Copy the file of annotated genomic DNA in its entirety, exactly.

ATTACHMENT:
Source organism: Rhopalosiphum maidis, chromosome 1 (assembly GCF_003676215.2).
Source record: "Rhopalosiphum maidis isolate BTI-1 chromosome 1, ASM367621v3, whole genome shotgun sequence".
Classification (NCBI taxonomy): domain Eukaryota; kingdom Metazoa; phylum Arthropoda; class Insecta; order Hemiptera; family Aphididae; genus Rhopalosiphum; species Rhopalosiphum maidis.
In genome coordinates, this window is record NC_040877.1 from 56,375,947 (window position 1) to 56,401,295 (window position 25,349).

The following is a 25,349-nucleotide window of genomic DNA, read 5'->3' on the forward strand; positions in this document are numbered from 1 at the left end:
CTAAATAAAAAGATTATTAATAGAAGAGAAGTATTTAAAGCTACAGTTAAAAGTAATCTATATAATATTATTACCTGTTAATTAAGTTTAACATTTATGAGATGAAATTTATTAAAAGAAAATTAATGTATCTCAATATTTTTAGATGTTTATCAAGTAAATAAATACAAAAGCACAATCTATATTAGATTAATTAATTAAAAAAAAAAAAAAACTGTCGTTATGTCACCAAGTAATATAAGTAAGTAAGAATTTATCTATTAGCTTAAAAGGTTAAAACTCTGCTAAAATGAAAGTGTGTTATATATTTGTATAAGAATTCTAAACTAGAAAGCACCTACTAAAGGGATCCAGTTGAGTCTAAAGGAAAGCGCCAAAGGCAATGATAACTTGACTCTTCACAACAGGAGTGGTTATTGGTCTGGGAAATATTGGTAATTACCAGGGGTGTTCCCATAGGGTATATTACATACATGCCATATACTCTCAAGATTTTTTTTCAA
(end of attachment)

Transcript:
Source organism: Rhopalosiphum maidis, chromosome 1 (assembly GCF_003676215.2).
Source record: "Rhopalosiphum maidis isolate BTI-1 chromosome 1, ASM367621v3, whole genome shotgun sequence".
Classification (NCBI taxonomy): domain Eukaryota; kingdom Metazoa; phylum Arthropoda; class Insecta; order Hemiptera; family Aphididae; genus Rhopalosiphum; species Rhopalosiphum maidis.
In genome coordinates, this window is record NC_040877.1 from 56,375,947 (window position 1) to 56,401,295 (window position 25,349).

The following is a 25,349-nucleotide window of genomic DNA, read 5'->3' on the forward strand; positions in this document are numbered from 1 at the left end:
CTAAATAAAAAGATTATTAATAGAAGAGAAGTATTTAAAGCTACAGTTAAAAGTAATCTATATAATATTATTACCTGTTAATTAAGTTTAACATTTATGAGATGAAATTTATTAAAAGAAAATTAATGTATCTCAATATTTTTAGATGTTTATCAAGTAAATAAATACAAAAGCACAATCTATATTAGATTAATTAATTAAAAAAAAAAAAAAACTGTCGTTATGTCACCAAGTAATATAAGTAAGTAAGAATTTATCTATTAGCTTAAAAGGTTAAAACTCTGCTAAAATGAAAGTGTGTTATATATTTGTATAAGAATTCTAAACTAGAAAGCACCTACTAAAGGGATCCAGTTGAGTCTAAAGGAAAGCGCCAAAGGCAATGATAACTTGACTCTTCACAACAGGAGTGGTTATTGGTCTGGGAAATATTGGTAATTACCAGGGGTGTTCCCATAGGGTATATTACATACATGCCATATACTCTCAAGATTTTTTTTCAA